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Guidance for the implementation of changes to police powers and places of safety provisions in the mental health act 1983

Background

1.1 This guidance has been produced to support the implementation of changes to the police powers and places of safety provisions in the Mental Health Act 1983 (“the 1983 Act”) made by the Policing and Crime Act 2017 (“the 2017 Act”). These changes primarily relate to police powers to act in respect of people experiencing a mental health crisis for the purposes of ensuring their care and safety.

1.2 The main legislative changes are:
• amendments to sections 135, 136 and 138;
• insertion of new sections 136A, 136B and 136C;
• making of new regulations: The Mental Health Act 1983 (Places of Safety) Regulations 2017

1.3 These changes come into force on 11 December 2017. The changes will not apply to cases in train at the start of 11 December 2017 (see Annex).

Status of the guidance

1.4 This guidance is not statutory. It is intended to provide assistance to relevant organisations and professionals in identifying and understanding the implications of the various changes. Since the 1983 Act applies to England and Wales, this guidance is also relevant in both countries. This guidance should be used in conjunction with other relevant guidance and standards, a number of which are listed in Chapter 6.

1.5 Both England and Wales have existing statutory Codes of Practice in relation to the 1983 Act. These statutory Codes of Practice remain in force and healthcare
professionals must continue to have regard to the Codes in the exercise of their functions under the 1983 Act (although where there has been a subsequent change in the legislation, this may be a good reason to depart from what is set out in the Code). It is intended that both Codes will be amended to reflect the legislative changes and to incorporate relevant information from this guidance when they are next due for review. Revisions will be subject to the normal consultation processes.

Purpose and content of the guidance

1.6 A person experiencing a mental health crisis should receive the best possible care at the earliest possible point. The legal changes introduced by the 2017 Act are intended to improve immediate service responses to people who need urgent help with their mental health in cases where police officers are the first to respond.

1.7 The impact of the changes and the implementation action required may vary depending on current local arrangements or circumstances. For example, in localities
where there has previously been a significant reliance on use of police stations as places of safety, the urgent identification of suitable alternatives will clearly be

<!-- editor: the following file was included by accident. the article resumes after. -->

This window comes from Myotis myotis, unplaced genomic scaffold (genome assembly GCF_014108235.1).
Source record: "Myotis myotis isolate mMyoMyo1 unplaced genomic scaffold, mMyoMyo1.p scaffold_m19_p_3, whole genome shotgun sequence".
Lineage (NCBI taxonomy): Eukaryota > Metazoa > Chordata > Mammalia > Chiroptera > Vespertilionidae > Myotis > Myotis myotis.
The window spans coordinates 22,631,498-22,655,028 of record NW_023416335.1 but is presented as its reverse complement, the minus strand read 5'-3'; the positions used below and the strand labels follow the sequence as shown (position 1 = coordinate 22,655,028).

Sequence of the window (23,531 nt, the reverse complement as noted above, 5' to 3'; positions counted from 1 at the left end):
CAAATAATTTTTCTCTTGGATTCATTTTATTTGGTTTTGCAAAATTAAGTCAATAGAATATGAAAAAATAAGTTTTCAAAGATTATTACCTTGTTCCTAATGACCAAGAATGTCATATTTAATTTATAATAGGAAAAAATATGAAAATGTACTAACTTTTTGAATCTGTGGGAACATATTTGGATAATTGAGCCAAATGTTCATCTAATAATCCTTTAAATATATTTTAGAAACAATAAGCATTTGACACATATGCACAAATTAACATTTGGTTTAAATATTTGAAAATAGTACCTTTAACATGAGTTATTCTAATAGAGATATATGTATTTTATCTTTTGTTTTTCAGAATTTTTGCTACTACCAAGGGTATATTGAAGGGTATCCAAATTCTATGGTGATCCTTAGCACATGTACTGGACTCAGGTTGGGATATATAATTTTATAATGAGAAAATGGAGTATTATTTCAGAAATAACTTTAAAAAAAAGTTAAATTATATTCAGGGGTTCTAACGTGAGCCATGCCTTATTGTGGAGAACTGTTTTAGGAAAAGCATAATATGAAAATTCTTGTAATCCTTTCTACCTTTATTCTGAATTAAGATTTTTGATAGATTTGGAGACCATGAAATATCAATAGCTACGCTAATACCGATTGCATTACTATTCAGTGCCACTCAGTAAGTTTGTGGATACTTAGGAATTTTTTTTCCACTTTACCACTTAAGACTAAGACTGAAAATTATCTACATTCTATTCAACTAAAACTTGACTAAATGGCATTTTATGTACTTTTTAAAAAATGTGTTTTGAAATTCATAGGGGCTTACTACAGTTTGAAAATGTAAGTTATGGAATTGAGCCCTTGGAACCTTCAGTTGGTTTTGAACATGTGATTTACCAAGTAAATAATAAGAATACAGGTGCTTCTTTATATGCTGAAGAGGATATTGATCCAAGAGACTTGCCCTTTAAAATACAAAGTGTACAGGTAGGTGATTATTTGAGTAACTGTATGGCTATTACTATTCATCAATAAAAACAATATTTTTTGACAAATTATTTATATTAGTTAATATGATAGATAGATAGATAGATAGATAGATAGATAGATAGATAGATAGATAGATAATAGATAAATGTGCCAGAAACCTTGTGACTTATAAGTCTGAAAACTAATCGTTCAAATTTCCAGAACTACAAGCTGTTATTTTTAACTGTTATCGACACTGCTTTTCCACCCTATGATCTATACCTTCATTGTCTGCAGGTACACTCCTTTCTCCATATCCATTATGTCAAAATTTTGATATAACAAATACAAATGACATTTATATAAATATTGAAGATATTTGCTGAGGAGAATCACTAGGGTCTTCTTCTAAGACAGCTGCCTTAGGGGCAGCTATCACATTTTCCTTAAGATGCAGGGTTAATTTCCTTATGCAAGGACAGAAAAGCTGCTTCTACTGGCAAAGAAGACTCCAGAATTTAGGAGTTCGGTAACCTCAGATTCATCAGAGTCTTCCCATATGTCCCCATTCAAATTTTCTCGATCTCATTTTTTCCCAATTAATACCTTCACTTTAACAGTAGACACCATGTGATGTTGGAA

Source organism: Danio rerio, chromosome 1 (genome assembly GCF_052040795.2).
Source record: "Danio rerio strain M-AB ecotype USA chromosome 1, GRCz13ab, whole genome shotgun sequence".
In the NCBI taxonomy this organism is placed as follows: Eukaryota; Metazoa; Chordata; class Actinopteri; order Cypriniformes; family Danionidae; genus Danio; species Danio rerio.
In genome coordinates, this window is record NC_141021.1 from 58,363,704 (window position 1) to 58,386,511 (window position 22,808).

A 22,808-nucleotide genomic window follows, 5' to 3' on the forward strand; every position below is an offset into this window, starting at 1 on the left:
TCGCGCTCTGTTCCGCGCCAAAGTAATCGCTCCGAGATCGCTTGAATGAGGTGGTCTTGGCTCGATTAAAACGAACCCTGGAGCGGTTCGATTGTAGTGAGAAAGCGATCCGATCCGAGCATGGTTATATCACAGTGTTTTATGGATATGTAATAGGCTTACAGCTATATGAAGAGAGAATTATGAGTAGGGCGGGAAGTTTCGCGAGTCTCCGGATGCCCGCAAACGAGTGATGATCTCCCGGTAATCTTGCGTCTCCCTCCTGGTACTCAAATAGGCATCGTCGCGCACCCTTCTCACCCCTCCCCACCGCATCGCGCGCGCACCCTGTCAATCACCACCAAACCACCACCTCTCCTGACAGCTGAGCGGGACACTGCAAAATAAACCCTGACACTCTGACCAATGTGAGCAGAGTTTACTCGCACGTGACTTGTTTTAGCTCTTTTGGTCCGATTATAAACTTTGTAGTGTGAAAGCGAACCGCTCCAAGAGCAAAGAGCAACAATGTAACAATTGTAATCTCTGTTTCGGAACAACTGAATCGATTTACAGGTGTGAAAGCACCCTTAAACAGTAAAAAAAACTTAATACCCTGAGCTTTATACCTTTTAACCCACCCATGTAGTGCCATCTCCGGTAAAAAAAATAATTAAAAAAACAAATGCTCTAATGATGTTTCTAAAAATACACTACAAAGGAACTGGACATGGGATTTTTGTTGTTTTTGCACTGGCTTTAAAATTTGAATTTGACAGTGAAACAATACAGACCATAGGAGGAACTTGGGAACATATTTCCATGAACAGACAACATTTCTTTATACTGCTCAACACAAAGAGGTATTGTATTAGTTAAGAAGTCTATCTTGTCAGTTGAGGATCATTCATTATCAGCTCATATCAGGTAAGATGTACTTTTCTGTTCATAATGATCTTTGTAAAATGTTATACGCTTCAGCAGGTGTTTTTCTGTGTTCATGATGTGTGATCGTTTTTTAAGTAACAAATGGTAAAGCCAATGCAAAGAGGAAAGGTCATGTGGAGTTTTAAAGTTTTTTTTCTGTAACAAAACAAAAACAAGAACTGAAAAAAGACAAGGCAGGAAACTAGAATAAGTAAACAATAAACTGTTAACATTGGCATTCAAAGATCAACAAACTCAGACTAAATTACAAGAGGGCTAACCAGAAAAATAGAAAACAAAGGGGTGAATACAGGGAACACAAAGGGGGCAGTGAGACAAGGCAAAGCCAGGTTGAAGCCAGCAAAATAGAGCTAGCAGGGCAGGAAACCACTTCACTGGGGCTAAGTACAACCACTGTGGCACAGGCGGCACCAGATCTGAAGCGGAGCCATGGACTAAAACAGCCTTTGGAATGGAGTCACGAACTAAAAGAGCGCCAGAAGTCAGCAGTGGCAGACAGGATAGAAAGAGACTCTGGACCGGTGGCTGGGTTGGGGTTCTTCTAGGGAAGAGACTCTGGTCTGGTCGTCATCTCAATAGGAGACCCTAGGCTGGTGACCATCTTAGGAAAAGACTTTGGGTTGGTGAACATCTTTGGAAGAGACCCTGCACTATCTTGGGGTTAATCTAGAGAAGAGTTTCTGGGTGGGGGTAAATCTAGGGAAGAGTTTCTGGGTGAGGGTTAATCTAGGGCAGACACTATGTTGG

important. This guidance is not intended to dictate local partnership arrangements, which will have developed over time and in accordance with local needs, but to highlight issues that may need consideration when reviewing those arrangements. Proactive joint working, as driven by local Crisis Care Concordat groups across both England and Wales, will remain key to successful implementation of the legislative changes.

1.8 The main changes to the police powers and places of safety provisions can be summarised as:

• section 136 powers may now be exercised anywhere other than in a private dwelling;
• it is now unlawful to use a police station as a place of safety for anyone under the age of 18 in any circumstances;
• a police station can now only be used as a place of safety for adults in specific circumstances, which are set out in regulations ;
• the previous maximum detention period of up to 72 hours has been reduced. to 24 hours (unless a doctor certifies that an extension of up to 12 hours is necessary);
• before exercising a section 136 power police officers must, where practicable, consult one of the health professionals listed in section 136(1C), or in regulations made under that provision;
• a person subject to section 135 or 136 can be kept at, as well as removed to, a place of safety. Therefore, where a section 135 warrant has been executed, a
person may be kept at their home (if it is a place of safety) for the purposes of an assessment rather than being removed to another place of safety;
• a new search power allows police officers to search persons subject to section 135 or 136 powers for protective purposes.

1.9 This guidance addresses the legislative changes as they might apply chronologically in a typical engagement, rather than in the order they appear in the legislation. It therefore starts with initial interactions between a police officer and a person believed to be suffering from mental disorder, followed by identification of places of safety, procedures to be followed at those places, and suggestions for reviewing and monitoring implementation of the changes. The guidance tries to anticipate and address the most likely issues that may arise from the legislative changes. However, if in doubt in any particular circumstances, professionals within organisations involved in such cases should seek specific legal advice or procedural guidance.

1.10 The organisations with the most direct interest in this guidance are police forces, mental health trusts in England, clinical commissioning groups in England, mental
health services within Local Health Boards in Wales, NHS Wales, local authority social services departments, and ambulance services. It may also be of interest to people who may be subject to the police powers and places of safety provisions, as well as to their families.